Here’s the thing about having a long, busy acting career: one moment a performer finds himself at the extreme margin of agony, trudging the stage with Cordelia in his arms, and the next he's having a moment of blood, sweat and glory in Rocky Balboa's corner.
Dakin Matthews, one of Southern California’s most admired stage actors – including a 2010 turn as King Lear with the Antaeus Company, the North Hollywood classical ensemble he co-founded in 1991 – is headed to Broadway as Mickey, the crusty trainer played by Burgess Meredith in the first three "Rocky" movies, in "Rocky the Musical."
“I’m making my Broadway musical debut at the age of 73 – it’s a kind of interesting career arc,” Matthews said in an amused tone from his home in North Hollywood.
Matthews said he’ll be reporting to the gym – make that the Winter Garden Theatre – on Dec. 18 to begin rehearsals for the show, which is scheduled to begin previews Feb. 11 and open March 13.
In addition to readings with the Antaeus Company, Matthews has appeared this year at the Kirk Douglas Theatre in “The Nether,” Jennifer Haley’s drama about a virtual reality sex enterprise, and at the Geffen Playhouse in “Yes, Prime Minister,” Antony Jay and Jonathan Lynn’s stage adaptation of political television farces they wrote for the BBC.
Matthews is accustomed to carrying plays by Shakespeare, Shaw and Moliere, and he once played Alfred Hitchcock at South Coast Repertory. But singing roles?
There have been a few, Matthews said, but none he could recall in Southern California. The most recent was a 2011 off-Broadway turn in a revival of “Where’s Charley?” a seldom-staged 1948 musical by Frank Loesser.
“I’m an OK singer,” Matthews said.
In “Rocky,” with songs by the “Ragtime” team of Stephen Flaherty and Lynn Ahrens and a book by Thomas Meehan (“The Producers” and “Hairspray”), he said his big number will be “a sweet ballad” in which Mickey, trying to persuade Rocky to take him on as trainer for his seemingly hopeless bout with the invincible Apollo Creed, lays out his own underdog’s story of disappointments and missed opportunities in the fight game and in life.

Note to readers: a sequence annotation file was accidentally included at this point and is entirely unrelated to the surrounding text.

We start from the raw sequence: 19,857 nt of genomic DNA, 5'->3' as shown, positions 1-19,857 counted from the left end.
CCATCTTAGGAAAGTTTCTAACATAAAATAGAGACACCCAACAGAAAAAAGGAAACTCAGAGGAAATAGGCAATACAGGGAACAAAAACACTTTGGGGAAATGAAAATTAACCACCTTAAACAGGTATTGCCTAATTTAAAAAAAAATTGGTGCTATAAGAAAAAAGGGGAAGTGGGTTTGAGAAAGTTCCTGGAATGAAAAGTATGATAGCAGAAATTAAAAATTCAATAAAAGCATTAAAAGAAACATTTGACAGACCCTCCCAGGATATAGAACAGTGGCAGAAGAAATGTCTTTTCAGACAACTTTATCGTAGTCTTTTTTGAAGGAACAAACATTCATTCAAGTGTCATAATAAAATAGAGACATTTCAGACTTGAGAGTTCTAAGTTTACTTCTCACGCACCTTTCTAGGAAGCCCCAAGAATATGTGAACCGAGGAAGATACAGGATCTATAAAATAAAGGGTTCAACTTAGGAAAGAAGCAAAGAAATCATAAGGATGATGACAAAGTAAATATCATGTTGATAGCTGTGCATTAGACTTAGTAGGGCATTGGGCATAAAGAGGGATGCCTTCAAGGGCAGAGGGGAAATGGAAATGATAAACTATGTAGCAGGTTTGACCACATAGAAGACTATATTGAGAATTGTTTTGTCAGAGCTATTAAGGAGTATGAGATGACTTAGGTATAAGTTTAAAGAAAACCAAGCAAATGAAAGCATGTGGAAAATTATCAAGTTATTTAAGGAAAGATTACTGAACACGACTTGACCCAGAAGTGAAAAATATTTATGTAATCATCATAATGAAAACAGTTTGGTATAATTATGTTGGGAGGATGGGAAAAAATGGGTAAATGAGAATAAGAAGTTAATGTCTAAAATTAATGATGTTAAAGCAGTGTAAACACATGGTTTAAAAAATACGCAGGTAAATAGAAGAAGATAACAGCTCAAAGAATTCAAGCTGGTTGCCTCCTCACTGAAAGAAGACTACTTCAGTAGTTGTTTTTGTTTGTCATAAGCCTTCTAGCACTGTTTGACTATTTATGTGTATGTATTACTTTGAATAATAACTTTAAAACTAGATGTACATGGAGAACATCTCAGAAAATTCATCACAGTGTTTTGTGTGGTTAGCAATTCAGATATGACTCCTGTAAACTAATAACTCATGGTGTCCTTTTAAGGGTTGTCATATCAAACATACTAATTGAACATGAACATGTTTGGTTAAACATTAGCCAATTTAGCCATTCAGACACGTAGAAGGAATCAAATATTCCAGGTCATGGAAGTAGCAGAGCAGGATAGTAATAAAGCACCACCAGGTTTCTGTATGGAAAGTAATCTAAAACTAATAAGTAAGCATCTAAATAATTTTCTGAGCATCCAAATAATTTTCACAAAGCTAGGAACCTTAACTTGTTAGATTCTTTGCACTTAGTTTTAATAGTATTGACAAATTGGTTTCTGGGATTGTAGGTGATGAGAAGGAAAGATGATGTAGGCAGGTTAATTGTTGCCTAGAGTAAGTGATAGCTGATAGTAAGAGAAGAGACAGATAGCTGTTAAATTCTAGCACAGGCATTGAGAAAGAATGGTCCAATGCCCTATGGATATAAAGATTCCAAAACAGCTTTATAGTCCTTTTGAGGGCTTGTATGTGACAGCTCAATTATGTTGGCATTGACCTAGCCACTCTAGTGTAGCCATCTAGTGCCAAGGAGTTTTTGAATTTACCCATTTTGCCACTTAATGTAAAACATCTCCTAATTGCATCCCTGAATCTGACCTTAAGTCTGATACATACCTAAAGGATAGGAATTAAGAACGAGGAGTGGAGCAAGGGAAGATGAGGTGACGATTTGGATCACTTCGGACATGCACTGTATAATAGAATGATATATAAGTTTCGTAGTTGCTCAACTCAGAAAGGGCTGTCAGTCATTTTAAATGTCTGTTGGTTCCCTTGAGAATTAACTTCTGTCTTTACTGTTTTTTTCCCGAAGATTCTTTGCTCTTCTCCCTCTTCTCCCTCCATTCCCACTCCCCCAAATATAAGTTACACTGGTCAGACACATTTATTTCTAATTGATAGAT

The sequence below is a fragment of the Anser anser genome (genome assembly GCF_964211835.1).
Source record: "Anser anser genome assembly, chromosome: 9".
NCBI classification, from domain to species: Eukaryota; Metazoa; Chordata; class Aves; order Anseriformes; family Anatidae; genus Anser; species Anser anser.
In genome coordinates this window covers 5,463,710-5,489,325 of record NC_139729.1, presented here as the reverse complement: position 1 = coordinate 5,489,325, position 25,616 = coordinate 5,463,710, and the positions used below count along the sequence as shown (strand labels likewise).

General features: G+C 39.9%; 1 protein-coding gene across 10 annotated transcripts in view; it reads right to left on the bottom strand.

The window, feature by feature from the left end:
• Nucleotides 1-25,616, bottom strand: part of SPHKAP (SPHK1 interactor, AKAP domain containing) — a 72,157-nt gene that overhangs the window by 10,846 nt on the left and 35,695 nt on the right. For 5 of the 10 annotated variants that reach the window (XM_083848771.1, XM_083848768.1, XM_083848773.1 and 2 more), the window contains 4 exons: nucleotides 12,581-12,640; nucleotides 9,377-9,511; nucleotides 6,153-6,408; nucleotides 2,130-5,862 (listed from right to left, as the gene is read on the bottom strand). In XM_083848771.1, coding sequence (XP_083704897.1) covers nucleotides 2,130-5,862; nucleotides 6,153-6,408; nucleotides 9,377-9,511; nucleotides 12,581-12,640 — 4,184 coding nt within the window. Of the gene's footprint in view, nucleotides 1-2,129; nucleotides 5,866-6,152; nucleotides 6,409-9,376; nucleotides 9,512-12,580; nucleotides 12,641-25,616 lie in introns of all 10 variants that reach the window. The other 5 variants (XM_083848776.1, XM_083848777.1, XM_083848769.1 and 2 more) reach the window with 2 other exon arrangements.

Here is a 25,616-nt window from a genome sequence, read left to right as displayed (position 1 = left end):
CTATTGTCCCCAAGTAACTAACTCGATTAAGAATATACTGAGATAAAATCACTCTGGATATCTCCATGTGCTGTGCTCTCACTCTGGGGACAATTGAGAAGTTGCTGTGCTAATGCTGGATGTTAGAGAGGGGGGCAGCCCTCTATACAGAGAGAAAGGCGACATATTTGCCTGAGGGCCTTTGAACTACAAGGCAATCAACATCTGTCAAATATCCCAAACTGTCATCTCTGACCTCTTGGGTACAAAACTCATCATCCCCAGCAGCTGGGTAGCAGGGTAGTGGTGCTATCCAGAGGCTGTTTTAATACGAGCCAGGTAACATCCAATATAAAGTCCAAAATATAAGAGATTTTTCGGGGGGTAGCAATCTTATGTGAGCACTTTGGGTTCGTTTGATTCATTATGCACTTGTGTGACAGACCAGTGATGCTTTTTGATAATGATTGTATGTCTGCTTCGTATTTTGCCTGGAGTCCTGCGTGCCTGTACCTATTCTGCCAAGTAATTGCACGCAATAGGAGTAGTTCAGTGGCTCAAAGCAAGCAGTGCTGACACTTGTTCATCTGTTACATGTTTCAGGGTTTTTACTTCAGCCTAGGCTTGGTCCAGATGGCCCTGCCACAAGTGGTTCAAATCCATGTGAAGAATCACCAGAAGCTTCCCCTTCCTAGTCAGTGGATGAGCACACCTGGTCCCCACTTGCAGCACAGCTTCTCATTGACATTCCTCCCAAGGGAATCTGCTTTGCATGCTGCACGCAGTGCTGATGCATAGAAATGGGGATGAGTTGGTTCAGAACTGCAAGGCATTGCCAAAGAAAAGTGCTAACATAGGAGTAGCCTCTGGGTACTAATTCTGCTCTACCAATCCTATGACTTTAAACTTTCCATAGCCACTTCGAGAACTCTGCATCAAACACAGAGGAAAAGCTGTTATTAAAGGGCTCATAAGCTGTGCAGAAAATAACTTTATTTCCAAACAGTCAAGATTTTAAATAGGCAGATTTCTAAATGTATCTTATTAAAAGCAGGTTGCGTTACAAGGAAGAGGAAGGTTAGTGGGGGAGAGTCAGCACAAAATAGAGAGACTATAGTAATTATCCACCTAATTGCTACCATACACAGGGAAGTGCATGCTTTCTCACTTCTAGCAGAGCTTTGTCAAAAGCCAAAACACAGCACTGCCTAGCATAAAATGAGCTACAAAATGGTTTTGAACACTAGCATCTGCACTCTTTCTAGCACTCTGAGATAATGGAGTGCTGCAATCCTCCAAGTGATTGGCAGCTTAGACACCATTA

Matthews said he loved “Rocky” when the first of six films about the Philadelphia pug came out in 1976, and admired the underdog story of Stallone himself, an unknown who shot to stardom by writing his own vehicle.
But he admits he was beyond skeptical two years ago when director Alex Timbers, for whom he’d previously done a reading of another play in New York, invited him to play Mickey in a two-week workshop of “Rocky.”
“I thought, 'That’s the silliest thing I’ve ever heard, how can you make a musical about that?’ ” Matthews recalled. “Then I did the workshop, and it worked.”
Primarily backed by Stage Entertainment, a European theater production company, “Rocky” was originally written in English, then translated into German for its initial stage iteration. “Rocky: Das Musical” opened a year ago in Hamburg and is still running, having knocked out critics as well as audiences.
Andy Karl and Margo Seibert had previously been announced as Rocky and Adrian. Along with Matthews, Danny Mastrogiorgio, playing Adrian's brother, Paulie, and Terrence Archie as Creed were announced Tuesday in the other principal roles.
The Hamburg staging will lose its original Apollo Creed when Archie moves to the Broadway cast. Until now he’d been best known for playing the titular strutting professional wrestler in Kristoffer Diaz’s “The Elaborate Entrance of Chad Deity,” including a 2011 run at the Geffen.
In addition to being announced Tuesday for the “Rocky” cast, Matthews notched a separate Broadway credit from a distance of 3,000 miles. He's the dramaturg for a new production of “Macbeth” that began previews Tuesday, starring Ethan Hawke and Anne-Marie Duff as the murderous Scottish lord and lady.
It’s the latest fruit of his long run as director Jack O’Brien’s go-to guy for tackling Shakespearean plays – as an actor, dramaturg or adapter. Matthews did all three while winning a special Drama Desk award for his Broadway turn with Hawke, Kevin Kline and Audra McDonald in O’Brien’s 2003 production of “Henry IV.” Matthews cut the text of Shakespeare’s two-part history so it would work as a one-evening show. It won Tony Awards for best revival of a play and best direction of a play.